WASHINGTON -- What is so wrong about Virginia Gov. Bob McDonnell declaring April to be Confederate History Month? Can't we respect Robert E. Lee's high-minded sense of honor? The average Confederate soldier's outnumbered stubbornness?
Americans can appreciate these things, and do. But when a public official celebrates Confederate history without mentioning slavery, there is a problem.
The historical context of secession was the defense of slavery -- what Confederate Vice President Alexander Stephens called the "cornerstone" of the Southern cause. Downplaying this context, as McDonnell initially did before later amending, was a sin of omission. When a Virginia governor speaks of the Civil War, he has a positive duty to disavow the racist sentiments that find refuge in Confederate nostalgia. Context matters.
This principle of responsible leadership has broader application. We have entered a national debate on the role and size of government, intensified by the passage of health care reform legislation. It is not quite Antietam, but many Americans feel that their deepest beliefs about liberty and self-government are being undermined. Passions run high. Activists slip easily into reckless talk of tyranny and revolution.
In this context -- on the day health reform became law -- Sarah Palin wrote to her Twitter tribe: "Commonsense Conservatives & lovers of America: 'Don't Retreat, Instead -- RELOAD!'" In a moose-hunting culture, these words probably carry less menace. Palin was not trying to incite violence. But she was careless about the context of her words and ignored a positive duty to confront political extremism.
A few years ago, the historical context was different: Opposition to an unpopular war seemed to justify any rhetorical excess. At anti-war rallies, George W. Bush was routinely compared to Adolf Hitler. A film was made contemplating Bush's assassination. In his article, "The Case for Bush Hatred," The New Republic's Jonathan Chait stated, "I hate President George W. Bush. There, I said it."Some political leaders ignored this toxic context as well. Sen. Harry Reid called Bush a "loser," a "liar" and alleged that he had "betrayed the country." Al Gore termed Bush a "moral coward." Concerning the 9/11 attacks, Howard Dean speculated that Bush might have been "warned ahead of time by the Saudis."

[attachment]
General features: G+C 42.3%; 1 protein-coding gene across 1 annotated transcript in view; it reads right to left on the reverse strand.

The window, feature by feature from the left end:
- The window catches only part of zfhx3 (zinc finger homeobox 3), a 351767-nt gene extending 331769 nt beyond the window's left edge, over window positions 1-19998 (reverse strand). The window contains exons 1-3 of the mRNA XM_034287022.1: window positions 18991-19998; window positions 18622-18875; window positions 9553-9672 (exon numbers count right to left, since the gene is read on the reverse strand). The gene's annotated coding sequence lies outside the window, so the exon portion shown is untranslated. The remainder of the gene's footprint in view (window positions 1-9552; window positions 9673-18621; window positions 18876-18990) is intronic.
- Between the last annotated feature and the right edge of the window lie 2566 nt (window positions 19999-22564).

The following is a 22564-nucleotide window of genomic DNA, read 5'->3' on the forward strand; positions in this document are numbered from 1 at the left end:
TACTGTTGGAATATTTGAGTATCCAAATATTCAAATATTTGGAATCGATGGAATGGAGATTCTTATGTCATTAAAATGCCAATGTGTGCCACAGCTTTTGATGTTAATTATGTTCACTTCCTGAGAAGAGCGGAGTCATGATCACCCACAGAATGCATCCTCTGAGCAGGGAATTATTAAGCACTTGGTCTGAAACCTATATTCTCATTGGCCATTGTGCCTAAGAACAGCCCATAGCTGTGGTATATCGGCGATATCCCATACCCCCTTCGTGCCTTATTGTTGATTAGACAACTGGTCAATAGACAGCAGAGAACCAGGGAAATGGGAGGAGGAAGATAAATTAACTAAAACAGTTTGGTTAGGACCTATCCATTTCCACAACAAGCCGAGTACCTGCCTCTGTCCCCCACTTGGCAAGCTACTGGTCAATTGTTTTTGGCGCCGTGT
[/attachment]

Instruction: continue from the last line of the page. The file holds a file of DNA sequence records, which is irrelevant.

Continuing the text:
It would indicate a total ideological blindness to locate such offense entirely on one side of the political spectrum. Which is precisely the problem. Everyone in American politics has plentiful fuel for their grievances -- complaints that are echoed by partisan cable and talk radio, intensified by Internet brutishness and wrapped in conspiracy theories until they overwhelm good sense and sympathy.
The most basic test of democracy is not what people do when they win; it is what people do when they lose. Citizens bring their deepest passions to a public debate -- convictions they regard as morally self-evident. Yet a war goes on. Abortion remains legal. A feared health reform law passes. Democracy means the possibility of failure. While no democratic judgment is final -- and citizens should continue to work to advance their ideals -- respecting the temporary outcome of a democratic process is the definition of political maturity.
The opposite -- questioning the legitimacy of a democratic outcome, abusing, demeaning and attempting to silence one's opponents -- is a sign of democratic decline. From the late Roman republic to Weimar Germany, these attitudes have been the prelude to thuggery. Thugs can come with clubs, with bullhorns, with Internet access.
But though the idea of civility can be abused, it is a terrible thing when it is mistaken for weakness. When Sen. Tom Coburn, of unquestioned conservative credentials, recently called House Speaker Nancy Pelosi a "nice lady," he was attacked by some on the right as a "chump" and "clueless" -- punished for practicing the Golden Rule.
So, for the record: I don't hate President Barack Obama. There, I said it.